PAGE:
Proposed British Naval Action in the Dardanelles;
‘Knock the Props Out’ From Under Turkey and Germany
Special to The Great War Project
(1-4 January) The terrible stalemate on the Western Front has the allies struggling to find another way to stop what now seems to be endless slaughter and force an end to the war.
Just how terrible the slaughter can be understood by the casualty figures for France alone, reports historian Martin Gilbert: 300,000 French soldiers killed since the beginning of the war in August; an additional 600,000 wounded, captured or missing.
One historian described it this way:
“the French death toll in those five months was more than the total number of British war dead in the whole of the Second World War.”
During these days a century ago, Russia is also struggling in its war with the Ottoman Empire in the Caucasus. It appeals to the British to take some action against the Turks that would remove the pressure on the Russian army there, “some action against Turkey that might draw Turkish troops away from the east,” Gilbert writes, in Poland and eastern Europe.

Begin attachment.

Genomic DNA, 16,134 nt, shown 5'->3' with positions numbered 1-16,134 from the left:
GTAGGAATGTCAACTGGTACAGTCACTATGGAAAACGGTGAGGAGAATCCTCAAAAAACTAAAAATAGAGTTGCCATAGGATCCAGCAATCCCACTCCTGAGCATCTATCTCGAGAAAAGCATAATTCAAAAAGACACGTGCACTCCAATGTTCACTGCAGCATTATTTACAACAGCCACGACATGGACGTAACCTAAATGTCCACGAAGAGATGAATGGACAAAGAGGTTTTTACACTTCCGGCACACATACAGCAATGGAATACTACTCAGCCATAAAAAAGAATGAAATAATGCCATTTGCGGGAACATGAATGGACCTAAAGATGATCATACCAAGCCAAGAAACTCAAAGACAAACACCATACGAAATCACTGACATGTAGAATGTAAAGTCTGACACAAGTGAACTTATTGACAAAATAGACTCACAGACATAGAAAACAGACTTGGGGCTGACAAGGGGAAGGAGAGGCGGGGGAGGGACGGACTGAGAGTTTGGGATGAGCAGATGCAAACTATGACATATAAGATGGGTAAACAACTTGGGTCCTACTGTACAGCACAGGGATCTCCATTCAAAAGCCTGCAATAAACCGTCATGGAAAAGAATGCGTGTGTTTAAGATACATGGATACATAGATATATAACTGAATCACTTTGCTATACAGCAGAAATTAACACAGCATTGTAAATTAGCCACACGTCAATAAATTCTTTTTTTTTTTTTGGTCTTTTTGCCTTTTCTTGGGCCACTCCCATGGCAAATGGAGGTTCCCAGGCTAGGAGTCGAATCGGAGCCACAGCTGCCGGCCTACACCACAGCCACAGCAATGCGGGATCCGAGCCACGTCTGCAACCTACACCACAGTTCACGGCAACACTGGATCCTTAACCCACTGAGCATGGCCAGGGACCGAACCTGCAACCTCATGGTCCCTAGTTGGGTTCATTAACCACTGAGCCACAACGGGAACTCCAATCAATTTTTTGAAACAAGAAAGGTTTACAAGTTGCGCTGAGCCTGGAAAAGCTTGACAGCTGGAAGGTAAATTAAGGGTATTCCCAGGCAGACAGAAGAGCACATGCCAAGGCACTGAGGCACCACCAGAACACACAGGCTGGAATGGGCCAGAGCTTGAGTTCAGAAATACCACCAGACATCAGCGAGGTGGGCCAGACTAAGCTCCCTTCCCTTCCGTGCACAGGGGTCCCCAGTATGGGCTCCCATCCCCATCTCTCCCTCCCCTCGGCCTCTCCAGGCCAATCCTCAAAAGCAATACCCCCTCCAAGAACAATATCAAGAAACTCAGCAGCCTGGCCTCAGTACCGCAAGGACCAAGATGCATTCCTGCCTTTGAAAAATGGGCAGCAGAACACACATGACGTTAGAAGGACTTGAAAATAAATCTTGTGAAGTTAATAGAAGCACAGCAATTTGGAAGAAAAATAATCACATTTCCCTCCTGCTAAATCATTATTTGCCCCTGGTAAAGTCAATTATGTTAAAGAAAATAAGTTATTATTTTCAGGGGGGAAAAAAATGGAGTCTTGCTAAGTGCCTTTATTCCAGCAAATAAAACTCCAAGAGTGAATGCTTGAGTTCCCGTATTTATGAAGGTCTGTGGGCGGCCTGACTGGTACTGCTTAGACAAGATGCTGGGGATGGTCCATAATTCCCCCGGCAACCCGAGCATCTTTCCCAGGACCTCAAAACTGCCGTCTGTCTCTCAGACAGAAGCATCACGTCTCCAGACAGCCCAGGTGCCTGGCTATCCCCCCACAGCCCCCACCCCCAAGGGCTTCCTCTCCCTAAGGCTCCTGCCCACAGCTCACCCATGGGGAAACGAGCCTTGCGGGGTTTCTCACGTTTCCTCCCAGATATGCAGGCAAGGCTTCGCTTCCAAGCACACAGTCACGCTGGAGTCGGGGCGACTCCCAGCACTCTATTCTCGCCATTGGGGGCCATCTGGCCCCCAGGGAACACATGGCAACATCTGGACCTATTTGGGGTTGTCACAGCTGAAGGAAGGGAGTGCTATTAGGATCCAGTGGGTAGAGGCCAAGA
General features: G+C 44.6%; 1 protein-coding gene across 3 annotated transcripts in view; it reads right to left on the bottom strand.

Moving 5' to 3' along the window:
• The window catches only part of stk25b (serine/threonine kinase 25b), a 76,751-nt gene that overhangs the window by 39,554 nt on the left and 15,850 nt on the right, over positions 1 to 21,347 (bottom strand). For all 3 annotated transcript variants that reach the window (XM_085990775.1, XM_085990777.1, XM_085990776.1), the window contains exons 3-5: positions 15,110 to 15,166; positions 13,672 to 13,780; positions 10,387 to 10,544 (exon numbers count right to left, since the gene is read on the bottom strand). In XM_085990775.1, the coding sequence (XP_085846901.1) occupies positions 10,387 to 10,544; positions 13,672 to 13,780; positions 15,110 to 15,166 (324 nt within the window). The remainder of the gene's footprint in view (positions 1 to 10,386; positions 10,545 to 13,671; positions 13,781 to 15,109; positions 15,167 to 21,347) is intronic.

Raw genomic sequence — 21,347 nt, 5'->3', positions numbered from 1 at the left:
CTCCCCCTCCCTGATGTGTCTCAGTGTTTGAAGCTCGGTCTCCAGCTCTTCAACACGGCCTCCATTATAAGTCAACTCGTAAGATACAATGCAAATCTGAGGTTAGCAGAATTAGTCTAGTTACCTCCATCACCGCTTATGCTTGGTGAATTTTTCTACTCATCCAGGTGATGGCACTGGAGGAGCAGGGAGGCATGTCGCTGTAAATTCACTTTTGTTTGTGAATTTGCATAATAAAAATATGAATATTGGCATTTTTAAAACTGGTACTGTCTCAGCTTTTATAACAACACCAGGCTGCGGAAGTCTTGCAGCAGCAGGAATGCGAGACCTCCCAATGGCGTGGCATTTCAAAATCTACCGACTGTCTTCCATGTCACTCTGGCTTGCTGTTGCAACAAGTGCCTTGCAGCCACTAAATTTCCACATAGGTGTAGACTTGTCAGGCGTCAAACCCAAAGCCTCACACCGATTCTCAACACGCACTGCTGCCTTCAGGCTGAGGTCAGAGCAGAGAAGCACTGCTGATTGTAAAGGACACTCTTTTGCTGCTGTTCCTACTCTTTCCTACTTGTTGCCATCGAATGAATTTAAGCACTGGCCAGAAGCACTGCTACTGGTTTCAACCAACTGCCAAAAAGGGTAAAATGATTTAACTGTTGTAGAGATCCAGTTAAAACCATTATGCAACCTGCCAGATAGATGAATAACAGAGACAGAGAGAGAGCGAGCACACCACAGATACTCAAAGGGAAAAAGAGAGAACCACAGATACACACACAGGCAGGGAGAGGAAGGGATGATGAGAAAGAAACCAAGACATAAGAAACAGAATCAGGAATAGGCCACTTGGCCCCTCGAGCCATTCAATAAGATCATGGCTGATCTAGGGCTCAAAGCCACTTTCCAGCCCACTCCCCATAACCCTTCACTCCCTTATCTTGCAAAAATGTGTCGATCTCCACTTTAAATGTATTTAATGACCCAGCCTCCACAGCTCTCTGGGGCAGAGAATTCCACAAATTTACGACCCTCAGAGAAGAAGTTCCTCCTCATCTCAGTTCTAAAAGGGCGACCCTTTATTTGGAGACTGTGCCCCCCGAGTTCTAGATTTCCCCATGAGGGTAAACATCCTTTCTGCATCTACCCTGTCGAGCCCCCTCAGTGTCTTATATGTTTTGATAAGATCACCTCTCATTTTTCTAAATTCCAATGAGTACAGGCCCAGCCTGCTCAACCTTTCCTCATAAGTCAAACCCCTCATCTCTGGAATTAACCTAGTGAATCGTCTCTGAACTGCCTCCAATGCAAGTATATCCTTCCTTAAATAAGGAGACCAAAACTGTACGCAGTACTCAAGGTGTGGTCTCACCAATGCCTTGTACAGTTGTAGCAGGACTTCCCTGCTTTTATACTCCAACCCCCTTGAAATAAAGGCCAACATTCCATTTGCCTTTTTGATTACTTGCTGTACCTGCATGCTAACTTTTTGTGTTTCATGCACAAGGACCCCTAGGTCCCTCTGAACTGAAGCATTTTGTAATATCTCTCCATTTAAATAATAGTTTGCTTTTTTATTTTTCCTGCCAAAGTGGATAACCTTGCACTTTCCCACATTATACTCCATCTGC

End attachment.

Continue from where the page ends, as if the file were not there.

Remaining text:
So Britain’s War Council in London turns its attention to the Ottomans. It decides to hit the Turks and hit them hard at a crucial, strategic point – the Dardanelle Straits.
The Dardanelle Straits is a narrow, strategic waterway in northwestern Turkey that connects the Mediterranean to the Black Sea. It is 38 miles long but only about three miles at its widest. Turkey has built a series of forts along the strait to defend against a possible naval attack that might threaten Constantinople, the Ottoman capital.
“The arguments in favor of action at the Dardanelles were convincing,” writes Gilbert. “British warships could gather unmolested in the Aegean. If needed Australian troops, already on their way to Egypt, destined for the Western Front, would be available.”
Lord Kitchener, the British Minister of War, favors an attack in the Dardanelles to fight what he regards as an inferior Turkish enemy. He is supported energetically by Winston Churchill, the British First Lord of the Admiralty. This way, they reasoned, “British help for the Russians could be provided without taking a single soldier from the Western Front.”
There are other arguments in favor of an attack on the Dardanelles. Kitchener, Churchill, and the rest of the British War Council reason that an attack on the Dardanelles “could lead to a swift victory,” Gilbert reports.
“Are there no other alternatives than sending our armies to chew barbed wire in Flanders?”...
…Churchill asks in a letter written to the British Prime Minister at this point a century ago. Other British leaders envision the possibility that this would “bring Germany down by knocking the props from under her.”
On January 2nd a hundred years ago Kitchener informs the Russian government, “steps will be taken to make a demonstration against the Turks,”
So the fateful decision is taken. Attack the Turks in the Dardanelles.